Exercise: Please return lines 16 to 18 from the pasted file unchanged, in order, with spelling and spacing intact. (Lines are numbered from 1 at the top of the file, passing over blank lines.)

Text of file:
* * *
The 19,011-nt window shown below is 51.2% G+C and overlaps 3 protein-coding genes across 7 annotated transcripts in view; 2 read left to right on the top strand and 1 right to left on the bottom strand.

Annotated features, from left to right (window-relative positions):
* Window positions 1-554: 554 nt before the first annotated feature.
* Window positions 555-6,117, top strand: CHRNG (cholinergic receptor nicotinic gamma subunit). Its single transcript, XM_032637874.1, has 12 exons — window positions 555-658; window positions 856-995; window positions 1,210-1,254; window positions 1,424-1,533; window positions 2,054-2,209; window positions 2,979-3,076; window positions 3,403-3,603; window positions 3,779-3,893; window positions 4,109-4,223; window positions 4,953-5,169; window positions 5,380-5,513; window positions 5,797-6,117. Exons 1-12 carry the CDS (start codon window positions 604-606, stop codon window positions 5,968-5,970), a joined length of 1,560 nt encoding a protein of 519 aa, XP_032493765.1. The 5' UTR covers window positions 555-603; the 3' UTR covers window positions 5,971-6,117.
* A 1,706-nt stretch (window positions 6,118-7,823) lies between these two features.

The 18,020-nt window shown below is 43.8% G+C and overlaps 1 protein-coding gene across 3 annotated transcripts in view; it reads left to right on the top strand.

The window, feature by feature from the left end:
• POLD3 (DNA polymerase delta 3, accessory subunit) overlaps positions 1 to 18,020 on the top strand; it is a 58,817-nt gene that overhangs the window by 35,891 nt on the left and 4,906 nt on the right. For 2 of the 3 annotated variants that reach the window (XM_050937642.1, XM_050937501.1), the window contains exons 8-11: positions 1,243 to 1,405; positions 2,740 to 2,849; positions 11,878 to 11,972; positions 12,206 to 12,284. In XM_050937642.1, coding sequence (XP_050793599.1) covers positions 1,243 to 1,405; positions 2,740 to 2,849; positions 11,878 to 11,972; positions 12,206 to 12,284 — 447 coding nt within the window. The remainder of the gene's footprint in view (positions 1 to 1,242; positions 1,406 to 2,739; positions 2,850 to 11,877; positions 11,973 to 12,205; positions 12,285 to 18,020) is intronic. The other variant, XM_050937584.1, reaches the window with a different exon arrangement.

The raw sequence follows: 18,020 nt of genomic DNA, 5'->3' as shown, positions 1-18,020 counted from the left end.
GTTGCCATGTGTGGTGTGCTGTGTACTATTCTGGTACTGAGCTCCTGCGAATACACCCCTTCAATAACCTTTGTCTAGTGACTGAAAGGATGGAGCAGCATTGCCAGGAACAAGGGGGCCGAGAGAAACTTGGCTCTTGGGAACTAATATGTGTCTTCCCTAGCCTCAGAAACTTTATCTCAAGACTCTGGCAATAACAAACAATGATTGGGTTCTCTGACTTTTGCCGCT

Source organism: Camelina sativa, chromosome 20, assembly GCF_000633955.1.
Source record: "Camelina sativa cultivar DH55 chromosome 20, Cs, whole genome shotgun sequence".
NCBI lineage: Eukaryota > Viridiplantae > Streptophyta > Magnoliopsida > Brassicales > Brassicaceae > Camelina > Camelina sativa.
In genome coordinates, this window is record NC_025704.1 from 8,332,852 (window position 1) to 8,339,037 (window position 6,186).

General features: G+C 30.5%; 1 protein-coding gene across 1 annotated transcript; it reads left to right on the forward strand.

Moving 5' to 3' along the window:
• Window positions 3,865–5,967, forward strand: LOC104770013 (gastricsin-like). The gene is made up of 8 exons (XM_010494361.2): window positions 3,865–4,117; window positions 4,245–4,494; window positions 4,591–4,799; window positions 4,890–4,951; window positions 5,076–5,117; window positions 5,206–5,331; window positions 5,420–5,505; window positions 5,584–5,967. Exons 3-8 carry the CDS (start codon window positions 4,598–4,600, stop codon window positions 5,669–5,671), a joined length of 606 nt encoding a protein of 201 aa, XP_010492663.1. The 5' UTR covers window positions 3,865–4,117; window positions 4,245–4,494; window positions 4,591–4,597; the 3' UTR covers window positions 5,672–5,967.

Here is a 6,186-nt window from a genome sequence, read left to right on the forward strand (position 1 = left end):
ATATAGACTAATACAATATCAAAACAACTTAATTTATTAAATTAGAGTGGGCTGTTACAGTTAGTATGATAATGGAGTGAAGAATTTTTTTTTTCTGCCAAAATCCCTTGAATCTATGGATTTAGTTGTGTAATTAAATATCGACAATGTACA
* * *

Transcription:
Moving 5' to 3' along the window:
• Window positions 3,865–5,967, forward strand: LOC104770013 (gastricsin-like). The gene is made up of 8 exons (XM_010494361.2): window positions 3,865–4,117; window positions 4,245–4,494; window positions 4,591–4,799; window positions 4,890–4,951; window positions 5,076–5,117; window positions 5,206–5,331; window positions 5,420–5,505; window positions 5,584–5,967. Exons 3-8 carry the CDS (start codon window positions 4,598–4,600, stop codon window positions 5,669–5,671), a joined length of 606 nt encoding a protein of 201 aa, XP_010492663.1. The 5' UTR covers window positions 3,865–4,117; window positions 4,245–4,494; window positions 4,591–4,597; the 3' UTR covers window positions 5,672–5,967.

Here is a 6,186-nt window from a genome sequence, read left to right on the forward strand (position 1 = left end):